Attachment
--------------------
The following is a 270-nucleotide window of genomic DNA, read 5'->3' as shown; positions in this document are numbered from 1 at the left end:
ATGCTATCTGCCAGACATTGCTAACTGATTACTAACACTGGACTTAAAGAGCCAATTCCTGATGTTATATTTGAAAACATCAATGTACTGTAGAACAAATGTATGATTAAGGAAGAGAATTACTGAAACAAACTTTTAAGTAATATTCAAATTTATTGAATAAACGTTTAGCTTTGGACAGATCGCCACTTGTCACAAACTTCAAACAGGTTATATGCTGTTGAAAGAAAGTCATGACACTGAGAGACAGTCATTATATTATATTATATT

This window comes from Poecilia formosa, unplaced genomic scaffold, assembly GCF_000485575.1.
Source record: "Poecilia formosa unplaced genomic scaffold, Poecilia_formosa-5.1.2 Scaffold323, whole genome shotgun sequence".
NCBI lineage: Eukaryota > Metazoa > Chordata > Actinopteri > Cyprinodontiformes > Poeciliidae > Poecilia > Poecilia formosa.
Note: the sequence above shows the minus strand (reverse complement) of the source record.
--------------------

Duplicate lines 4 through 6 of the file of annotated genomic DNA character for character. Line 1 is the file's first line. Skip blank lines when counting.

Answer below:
Source record: "Poecilia formosa unplaced genomic scaffold, Poecilia_formosa-5.1.2 Scaffold323, whole genome shotgun sequence".
NCBI lineage: Eukaryota > Metazoa > Chordata > Actinopteri > Cyprinodontiformes > Poeciliidae > Poecilia > Poecilia formosa.
Note: the sequence above shows the minus strand (reverse complement) of the source record.